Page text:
Aerocase Condor: A Massive, Passive VGA Cooler

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Installing the Condor is about as simple as it gets, but, because of its size, good system planning is essential. Each cooler is customized for a specific card, so there is no confusion with multiple brackets or which mounting holes to use. Installing it is as simple as placing the card onto the base and screwing them together. It can be a little difficult to align the screw holes properly, so Aerocase includes two toothpicks to help keep the card aligned while the screws are installed. This low tech solution worked well so long as the card was level (which required the base to be propped up), but the card had a tendency to slide out of alignment if given a chance.

Aerocase recommends using the metal backplate that comes with the stock cooler if there is one, but this is not a requirement and no backup plate is included. Our test card did not have with a backplate, but we had no problems installing it without.

A pair of toothpicks are included to help align the screw holes.

Fully installed — simple.

Not surprisingly for such a large cooler, the Condor is quite heavy, and placed our test card under a lot of stress when installed. It weighs more than a pound, and most of that is suspended above the top of the card, producing a lot of cantilever force. When the card was installed in the system, it was visibly twisted. If possible, it is a good idea to support the back corner of the card in some way.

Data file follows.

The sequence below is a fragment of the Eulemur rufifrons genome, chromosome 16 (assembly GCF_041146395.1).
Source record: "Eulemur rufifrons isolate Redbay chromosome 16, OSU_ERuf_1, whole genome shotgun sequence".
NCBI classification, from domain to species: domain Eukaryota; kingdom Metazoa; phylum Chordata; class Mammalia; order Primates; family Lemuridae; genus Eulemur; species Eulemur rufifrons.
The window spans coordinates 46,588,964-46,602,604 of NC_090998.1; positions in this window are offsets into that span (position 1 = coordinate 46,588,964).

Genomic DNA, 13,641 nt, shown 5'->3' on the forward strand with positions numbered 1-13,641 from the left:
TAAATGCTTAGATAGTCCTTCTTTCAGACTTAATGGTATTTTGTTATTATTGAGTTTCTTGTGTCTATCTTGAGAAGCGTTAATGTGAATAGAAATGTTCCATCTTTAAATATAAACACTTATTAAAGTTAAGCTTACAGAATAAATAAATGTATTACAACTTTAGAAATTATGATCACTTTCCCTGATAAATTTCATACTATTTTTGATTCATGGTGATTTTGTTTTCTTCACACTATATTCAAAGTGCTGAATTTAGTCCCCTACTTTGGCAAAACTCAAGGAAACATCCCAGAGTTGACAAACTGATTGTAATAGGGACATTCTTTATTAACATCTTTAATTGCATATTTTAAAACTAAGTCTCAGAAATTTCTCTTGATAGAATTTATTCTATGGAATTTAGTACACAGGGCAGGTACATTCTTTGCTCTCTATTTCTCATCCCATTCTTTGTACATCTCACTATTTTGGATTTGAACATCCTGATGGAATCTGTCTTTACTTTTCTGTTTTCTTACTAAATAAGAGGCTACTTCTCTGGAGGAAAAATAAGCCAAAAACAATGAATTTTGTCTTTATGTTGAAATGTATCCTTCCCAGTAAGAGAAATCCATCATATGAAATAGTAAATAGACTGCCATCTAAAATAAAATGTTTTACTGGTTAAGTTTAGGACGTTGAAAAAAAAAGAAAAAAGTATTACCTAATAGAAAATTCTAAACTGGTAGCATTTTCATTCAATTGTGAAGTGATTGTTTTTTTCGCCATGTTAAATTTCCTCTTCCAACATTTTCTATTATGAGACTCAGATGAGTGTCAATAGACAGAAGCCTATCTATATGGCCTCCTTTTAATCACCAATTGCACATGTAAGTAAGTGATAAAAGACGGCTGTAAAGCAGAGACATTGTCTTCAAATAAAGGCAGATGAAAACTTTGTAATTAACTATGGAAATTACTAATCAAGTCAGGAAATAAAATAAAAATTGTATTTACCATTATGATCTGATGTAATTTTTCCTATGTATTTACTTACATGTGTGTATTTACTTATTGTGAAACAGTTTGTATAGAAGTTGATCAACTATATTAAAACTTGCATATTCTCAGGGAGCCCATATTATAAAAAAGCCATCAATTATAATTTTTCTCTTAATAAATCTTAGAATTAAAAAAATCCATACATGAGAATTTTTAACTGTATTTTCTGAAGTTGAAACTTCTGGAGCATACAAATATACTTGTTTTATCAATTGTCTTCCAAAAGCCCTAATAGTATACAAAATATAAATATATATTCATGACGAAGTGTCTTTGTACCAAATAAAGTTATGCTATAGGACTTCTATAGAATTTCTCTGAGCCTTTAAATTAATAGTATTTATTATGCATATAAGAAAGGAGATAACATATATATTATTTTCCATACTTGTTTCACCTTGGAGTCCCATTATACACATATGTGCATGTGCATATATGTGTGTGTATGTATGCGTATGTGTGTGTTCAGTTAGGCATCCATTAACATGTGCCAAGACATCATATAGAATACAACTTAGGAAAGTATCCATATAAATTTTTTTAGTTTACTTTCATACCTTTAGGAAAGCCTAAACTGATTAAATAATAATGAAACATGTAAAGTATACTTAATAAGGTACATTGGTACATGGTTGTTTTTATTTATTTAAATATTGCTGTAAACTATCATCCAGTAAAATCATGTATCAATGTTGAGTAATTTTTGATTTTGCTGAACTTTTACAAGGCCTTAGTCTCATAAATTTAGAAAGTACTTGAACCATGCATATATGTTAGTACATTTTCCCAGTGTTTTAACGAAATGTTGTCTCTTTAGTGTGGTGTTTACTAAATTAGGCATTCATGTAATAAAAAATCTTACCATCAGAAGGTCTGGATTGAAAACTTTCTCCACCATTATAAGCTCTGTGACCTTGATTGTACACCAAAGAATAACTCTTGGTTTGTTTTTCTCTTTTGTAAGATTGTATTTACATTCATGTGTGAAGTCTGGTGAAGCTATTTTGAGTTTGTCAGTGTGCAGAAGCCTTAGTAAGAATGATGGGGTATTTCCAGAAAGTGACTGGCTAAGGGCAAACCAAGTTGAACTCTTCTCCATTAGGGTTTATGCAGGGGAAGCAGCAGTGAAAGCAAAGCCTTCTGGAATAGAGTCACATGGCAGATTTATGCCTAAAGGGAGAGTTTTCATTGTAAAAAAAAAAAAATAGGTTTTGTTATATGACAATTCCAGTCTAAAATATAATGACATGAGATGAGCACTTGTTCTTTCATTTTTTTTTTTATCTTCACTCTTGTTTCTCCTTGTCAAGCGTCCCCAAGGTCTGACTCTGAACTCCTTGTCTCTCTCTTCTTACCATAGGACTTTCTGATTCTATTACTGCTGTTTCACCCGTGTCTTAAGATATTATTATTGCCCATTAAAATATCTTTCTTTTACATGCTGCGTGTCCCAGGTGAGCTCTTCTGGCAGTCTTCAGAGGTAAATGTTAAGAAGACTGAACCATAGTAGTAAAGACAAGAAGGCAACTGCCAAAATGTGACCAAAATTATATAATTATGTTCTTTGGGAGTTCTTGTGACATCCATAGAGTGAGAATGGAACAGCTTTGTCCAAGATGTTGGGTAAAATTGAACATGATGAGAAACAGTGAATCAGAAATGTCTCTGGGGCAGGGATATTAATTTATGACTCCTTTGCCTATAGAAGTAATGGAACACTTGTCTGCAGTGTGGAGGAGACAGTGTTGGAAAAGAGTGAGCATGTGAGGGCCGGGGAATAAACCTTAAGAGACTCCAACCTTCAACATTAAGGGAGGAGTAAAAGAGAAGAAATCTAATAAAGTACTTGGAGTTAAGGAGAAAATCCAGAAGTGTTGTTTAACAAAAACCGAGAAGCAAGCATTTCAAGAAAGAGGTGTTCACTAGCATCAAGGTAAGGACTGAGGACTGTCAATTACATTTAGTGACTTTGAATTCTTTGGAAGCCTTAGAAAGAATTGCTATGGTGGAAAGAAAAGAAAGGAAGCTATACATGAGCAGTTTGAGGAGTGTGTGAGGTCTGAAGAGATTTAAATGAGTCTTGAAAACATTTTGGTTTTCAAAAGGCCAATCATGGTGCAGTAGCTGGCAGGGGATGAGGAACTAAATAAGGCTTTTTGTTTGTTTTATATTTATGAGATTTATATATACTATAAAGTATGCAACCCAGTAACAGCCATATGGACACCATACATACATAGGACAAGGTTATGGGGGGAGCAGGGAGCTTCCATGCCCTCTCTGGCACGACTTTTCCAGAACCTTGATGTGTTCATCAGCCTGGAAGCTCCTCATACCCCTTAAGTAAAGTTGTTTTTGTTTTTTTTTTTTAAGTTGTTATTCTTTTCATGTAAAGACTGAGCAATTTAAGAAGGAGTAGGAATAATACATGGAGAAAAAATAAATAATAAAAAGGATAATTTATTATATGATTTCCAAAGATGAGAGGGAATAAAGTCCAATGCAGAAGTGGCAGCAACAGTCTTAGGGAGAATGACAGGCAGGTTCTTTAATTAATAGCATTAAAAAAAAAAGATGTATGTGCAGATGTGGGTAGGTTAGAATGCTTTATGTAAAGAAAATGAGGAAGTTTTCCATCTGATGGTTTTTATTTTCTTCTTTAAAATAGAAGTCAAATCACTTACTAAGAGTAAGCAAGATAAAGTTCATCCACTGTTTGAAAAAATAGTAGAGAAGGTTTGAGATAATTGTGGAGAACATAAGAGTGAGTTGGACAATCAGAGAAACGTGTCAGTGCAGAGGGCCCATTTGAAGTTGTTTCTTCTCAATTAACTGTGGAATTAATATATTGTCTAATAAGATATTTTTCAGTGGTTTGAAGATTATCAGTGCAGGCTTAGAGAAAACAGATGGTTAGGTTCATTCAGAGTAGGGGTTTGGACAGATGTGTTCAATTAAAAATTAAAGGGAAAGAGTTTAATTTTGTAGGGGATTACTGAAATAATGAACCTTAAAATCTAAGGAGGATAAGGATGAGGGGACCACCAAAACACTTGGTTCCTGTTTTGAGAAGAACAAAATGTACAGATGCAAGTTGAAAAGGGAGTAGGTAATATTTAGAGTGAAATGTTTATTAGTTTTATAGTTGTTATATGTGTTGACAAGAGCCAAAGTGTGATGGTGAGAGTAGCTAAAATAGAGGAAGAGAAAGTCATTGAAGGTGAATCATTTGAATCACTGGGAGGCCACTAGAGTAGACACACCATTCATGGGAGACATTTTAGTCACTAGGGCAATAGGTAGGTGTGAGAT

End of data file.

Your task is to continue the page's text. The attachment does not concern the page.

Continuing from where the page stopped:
The photo below shows where the heatsink hangs in relation to the video card. Our sample was the reverse wing version that is intended for use in systems with tall, tower-style CPU heatsinks. The regular version positions the heatsink over the CPU, where it borrows airflow from the CPU heatsink and the system fan. The reverse cooler will be out of system airflow in most cases, as it is in our test system; the regular version is probably preferable if it will fit. Alternately, Aerocase recommends using the reverse wing model in systems with both exhaust and intake fans to ensure that the bottom portion of the case gets adequate airflow. Another trick is to remove the covers of the PCI slots to encourage additional in/out flow near the heatsink.

Our sample hung over the expansion slots, but there is also a version
that positions the heatsink over the CPU socket.

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